- All crypto assets are down month-over-month as of April 8th; BTC is down 13.14%, while BSV has the least losses (-0.61%). The S&P 500 is down 4.35% month-over-month; gold is up 0.55% month-over-month.
- The SFOX Multi-Factor Market Index has been updated from neutral to mildly bearish as of April 8th. The index has also been upgraded to include new factors and better capture the current state of crypto’s development.
- Watch for new developments on the Bitcoin halving, the COVID-19 pandemic’s impact on markets, and DeFi’s response to COVID as potentially impacting the crypto market in the coming month.
In the April 2020 edition of the SFOX crypto market report, the SFOX Research Team reviews the crypto market’s volatility, correlations, and other performance metrics throughout the past month. We’ve aggregated price, volume, correlations, and volatility data from eight leading exchanges and liquidity providers to analyze the global performance of 7 major crypto assets — BTC, ETH, BCH, LTC, BSV, ETC, and RVN — all of which are available for smart-routing-powered trading on our trading platform.
The following is a report and analysis of their volatility, price correlations, and further development in the month of March and early April. (For more information on data sources and methodology, please consult the appendix at the end of the report.)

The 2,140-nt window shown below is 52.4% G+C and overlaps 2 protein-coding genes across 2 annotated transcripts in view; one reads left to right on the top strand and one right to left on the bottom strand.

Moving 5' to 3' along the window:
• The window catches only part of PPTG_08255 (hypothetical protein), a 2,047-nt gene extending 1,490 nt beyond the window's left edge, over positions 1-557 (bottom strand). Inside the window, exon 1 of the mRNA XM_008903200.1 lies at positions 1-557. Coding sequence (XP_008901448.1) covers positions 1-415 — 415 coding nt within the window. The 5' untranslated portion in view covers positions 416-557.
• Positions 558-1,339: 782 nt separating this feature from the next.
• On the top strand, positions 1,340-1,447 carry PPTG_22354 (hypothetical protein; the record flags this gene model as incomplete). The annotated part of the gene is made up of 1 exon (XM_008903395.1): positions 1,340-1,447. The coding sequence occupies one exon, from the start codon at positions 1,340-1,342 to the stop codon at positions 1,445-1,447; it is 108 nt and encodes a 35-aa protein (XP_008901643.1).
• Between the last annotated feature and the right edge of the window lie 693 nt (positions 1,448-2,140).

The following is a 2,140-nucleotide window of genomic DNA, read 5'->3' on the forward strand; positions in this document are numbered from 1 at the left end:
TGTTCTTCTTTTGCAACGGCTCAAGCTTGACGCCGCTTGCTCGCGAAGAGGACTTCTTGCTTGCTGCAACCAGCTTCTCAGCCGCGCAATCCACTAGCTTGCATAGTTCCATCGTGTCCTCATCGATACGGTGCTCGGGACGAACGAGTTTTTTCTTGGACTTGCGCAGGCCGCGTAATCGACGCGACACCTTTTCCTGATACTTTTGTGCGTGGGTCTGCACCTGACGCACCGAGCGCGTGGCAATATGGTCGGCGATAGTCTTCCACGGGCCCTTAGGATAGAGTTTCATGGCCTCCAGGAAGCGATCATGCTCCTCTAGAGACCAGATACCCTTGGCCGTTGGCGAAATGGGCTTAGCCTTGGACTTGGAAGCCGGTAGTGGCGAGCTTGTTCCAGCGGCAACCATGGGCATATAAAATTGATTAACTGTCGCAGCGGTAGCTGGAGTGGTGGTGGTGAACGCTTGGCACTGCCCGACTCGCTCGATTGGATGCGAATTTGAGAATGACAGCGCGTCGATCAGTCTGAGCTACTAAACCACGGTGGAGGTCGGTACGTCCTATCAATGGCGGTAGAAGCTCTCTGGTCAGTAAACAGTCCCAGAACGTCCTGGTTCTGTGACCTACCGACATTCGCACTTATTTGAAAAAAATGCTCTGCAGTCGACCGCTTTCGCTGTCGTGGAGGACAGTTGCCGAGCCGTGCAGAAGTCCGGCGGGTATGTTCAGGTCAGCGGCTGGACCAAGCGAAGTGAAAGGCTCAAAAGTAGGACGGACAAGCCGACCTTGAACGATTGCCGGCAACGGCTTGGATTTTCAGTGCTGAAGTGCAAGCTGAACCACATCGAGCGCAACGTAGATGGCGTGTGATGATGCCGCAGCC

SFOX’s Current Crypto Market Outlook: Slightly Bearish
Based on our calculations and analyses, the SFOX Multi-Factor Market Index, which was set at neutral a month ago, has been updated to mildly bearish as of April 8th, 2020.
We determine the monthly value of this index by using proprietary, quantifiable indicators to analyze five market factors: price momentum, trade volume, market sentiment, volatility, and continued advancement of the sector. It is calculated using a proprietary formula that combines quantified, marketwide data on asset performance, search traffic, blockchain transactions, and more. The index ranges from highly bearish to highly bullish.
All crypto assets tracked by the SFOX market report showed month-over-month losses as of April 8th, along with the S&P 500. Gold showed modest positive month-over-month returns of +0.55%. Among the crypto assets available for trading on SFOX, Bitcoin SV (BSV) stood out as losing just -0.61% month-over-month, the smallest losses recorded. At the other end of the spectrum, Ravencoin (RVN), also available for trading on SFOX, showed the steepest month-over-month losses, losing 31.59%.